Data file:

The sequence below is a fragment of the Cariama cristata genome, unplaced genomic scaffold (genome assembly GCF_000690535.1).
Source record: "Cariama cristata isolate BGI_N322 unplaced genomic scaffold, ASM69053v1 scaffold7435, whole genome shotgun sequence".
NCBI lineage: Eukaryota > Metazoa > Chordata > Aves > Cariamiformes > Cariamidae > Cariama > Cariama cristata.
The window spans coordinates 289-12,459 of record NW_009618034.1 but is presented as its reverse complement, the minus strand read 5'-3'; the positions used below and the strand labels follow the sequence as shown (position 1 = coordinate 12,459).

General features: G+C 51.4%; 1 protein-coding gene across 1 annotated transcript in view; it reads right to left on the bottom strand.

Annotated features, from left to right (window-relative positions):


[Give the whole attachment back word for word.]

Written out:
The sequence below is a fragment of the Cariama cristata genome, unplaced genomic scaffold (genome assembly GCF_000690535.1).
Source record: "Cariama cristata isolate BGI_N322 unplaced genomic scaffold, ASM69053v1 scaffold7435, whole genome shotgun sequence".
NCBI lineage: Eukaryota > Metazoa > Chordata > Aves > Cariamiformes > Cariamidae > Cariama > Cariama cristata.
The window spans coordinates 289-12,459 of record NW_009618034.1 but is presented as its reverse complement, the minus strand read 5'-3'; the positions used below and the strand labels follow the sequence as shown (position 1 = coordinate 12,459).

General features: G+C 51.4%; 1 protein-coding gene across 1 annotated transcript in view; it reads right to left on the bottom strand.

Annotated features, from left to right (window-relative positions):